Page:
Tuesday, September 25, 2007

Know Your Audience

I attended a networking lunch meeting today because the speaker's topic appealed to me. I came away from it with a reminder for those of us who speak in public to promote our products or services: Know your audience.

The speaker works for one of those brand name financial services firms. He is a long-time member of this group of small business owners who meet monthly to network and learn from a guest speaker. The fact that he's a long-time member is important -- it means that he knows this group -- or should know this group -- really, really well. He should know that they own carpet cleaning and janitorial companies, are Realtors, sell jewelry through home parties, or create Web sites for other small businesses. This information should tell him not to wear a suit when addressing an audience that only wears suits to funerals! All he needed to do was take off the jacket and tie and open his collar. Yeah, yeah, they all wear suits in his office. But he wasn't presenting to the people in his office. He was presenting to a casually dressed group of women and men.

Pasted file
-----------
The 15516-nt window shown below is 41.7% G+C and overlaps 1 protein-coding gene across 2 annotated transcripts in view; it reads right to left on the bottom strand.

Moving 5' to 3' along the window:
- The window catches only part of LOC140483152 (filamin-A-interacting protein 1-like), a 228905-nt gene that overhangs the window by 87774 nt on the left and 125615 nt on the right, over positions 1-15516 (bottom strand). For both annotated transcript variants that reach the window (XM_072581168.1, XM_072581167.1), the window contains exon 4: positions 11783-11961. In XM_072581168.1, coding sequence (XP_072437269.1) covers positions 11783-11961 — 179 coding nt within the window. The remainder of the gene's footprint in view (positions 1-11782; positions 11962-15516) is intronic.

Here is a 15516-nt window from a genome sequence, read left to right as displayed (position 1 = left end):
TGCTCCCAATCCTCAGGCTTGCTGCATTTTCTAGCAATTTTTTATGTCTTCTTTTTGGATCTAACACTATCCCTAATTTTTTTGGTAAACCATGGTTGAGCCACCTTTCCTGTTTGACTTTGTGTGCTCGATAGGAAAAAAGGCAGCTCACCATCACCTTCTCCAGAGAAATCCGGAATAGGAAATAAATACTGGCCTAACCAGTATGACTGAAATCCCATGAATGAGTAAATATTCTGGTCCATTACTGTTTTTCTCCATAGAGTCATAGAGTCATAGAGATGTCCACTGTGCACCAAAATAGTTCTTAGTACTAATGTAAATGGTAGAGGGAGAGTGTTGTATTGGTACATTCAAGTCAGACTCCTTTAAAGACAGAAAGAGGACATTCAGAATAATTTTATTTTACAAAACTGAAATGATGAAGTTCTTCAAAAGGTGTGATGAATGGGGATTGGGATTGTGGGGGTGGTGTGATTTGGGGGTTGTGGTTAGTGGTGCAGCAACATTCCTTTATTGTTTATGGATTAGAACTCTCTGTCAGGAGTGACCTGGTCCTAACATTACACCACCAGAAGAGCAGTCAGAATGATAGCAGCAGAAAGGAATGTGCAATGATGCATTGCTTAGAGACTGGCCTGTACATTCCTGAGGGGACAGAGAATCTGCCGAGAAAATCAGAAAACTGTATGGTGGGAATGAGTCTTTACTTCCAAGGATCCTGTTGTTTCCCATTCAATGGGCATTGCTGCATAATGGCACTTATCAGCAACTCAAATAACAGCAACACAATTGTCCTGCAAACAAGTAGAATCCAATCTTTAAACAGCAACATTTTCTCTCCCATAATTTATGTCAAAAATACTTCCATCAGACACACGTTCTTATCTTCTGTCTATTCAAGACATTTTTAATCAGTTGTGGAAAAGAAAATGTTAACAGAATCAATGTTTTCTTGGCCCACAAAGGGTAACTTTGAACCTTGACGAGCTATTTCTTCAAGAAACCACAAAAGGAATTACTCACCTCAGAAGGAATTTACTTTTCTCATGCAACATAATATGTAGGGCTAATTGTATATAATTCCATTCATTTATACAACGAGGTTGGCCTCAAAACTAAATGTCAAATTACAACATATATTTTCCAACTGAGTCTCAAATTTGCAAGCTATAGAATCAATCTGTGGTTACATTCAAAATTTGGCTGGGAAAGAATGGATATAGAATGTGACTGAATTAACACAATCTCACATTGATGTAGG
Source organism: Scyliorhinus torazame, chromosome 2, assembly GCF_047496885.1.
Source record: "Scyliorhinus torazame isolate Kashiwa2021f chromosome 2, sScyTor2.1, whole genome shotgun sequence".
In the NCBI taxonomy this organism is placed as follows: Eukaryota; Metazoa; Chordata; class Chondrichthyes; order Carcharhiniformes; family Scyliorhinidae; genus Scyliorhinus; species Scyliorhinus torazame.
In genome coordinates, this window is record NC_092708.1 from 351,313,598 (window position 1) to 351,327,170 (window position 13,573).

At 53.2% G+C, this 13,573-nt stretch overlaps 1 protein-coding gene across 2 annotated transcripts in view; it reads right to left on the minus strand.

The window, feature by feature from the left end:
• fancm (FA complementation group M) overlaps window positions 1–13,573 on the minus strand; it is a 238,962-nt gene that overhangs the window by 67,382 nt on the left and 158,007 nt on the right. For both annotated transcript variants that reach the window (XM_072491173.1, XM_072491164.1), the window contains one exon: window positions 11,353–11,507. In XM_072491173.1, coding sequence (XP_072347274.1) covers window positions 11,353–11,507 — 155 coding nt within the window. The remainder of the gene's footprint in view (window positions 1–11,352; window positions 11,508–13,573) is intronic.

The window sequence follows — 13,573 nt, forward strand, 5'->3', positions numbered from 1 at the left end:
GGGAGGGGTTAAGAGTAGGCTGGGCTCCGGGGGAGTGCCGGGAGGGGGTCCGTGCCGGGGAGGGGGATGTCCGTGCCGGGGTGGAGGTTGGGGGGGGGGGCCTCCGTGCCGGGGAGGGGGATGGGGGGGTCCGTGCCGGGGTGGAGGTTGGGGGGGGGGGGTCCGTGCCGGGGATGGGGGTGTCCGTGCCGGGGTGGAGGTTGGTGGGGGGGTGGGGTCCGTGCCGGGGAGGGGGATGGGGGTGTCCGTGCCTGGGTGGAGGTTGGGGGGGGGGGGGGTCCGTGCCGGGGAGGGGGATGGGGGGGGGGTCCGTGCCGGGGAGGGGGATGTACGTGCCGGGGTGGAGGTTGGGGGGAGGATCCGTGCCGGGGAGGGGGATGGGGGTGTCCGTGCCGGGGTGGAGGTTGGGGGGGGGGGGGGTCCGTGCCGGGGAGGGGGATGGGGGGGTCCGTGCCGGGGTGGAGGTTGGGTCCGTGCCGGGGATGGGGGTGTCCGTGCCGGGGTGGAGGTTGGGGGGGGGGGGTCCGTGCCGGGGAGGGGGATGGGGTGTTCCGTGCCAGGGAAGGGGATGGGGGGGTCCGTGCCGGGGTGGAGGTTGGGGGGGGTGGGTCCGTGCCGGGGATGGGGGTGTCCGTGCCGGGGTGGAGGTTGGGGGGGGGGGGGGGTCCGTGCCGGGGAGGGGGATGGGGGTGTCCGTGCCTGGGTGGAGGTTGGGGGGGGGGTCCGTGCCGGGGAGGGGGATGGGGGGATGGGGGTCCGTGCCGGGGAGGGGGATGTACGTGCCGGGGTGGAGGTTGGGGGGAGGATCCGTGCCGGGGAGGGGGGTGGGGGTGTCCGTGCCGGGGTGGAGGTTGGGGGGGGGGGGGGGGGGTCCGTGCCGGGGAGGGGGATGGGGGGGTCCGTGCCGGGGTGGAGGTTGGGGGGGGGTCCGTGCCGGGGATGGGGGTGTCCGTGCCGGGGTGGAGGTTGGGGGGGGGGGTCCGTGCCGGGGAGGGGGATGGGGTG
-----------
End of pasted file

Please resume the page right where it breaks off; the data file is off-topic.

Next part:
I can forgive him for not making the effort to use his apparel to connect with the audience. But there's no excuse for using the stereotype of the shrewish wife as an anecdote -- twice -- when speaking to an audience dominated by women business owners. I was rather dumbfounded by his chauvinism, as was the woman sitting next to me. How many others in the room feel that his example showed, at best, that he didn't know his audience, or, at worst, that he is sexist? It doesn't matter if he is or isn't -- it's the perception that counts here.

It's likely that the underlying reason for his presentation was to help people get to know him and what he's capable of professionally. Those who like an ultra-conservative financial advisor with a wife who probably doesn't work outside the home might want to retain his services.

My takeaway, though, was that while I always want to look professional and successful when speaking to a group, I want to be dressed in a way that shows that I am familiar with their world. Sure, if they're all wearing nurses uniforms, I'm not going to wear a nurse's uniform. But you can bet I won't be wearing a designer suit and heels. And I'll make sure my anecdotes cause them to nod in agreement, not cross their arms over their chests and murmur "tsk tsk."

Do the research needed to know your audience. Then prepare accordingly. It will help you be certain that the buzz you've generated through your presentation is the kind of buzz you want.

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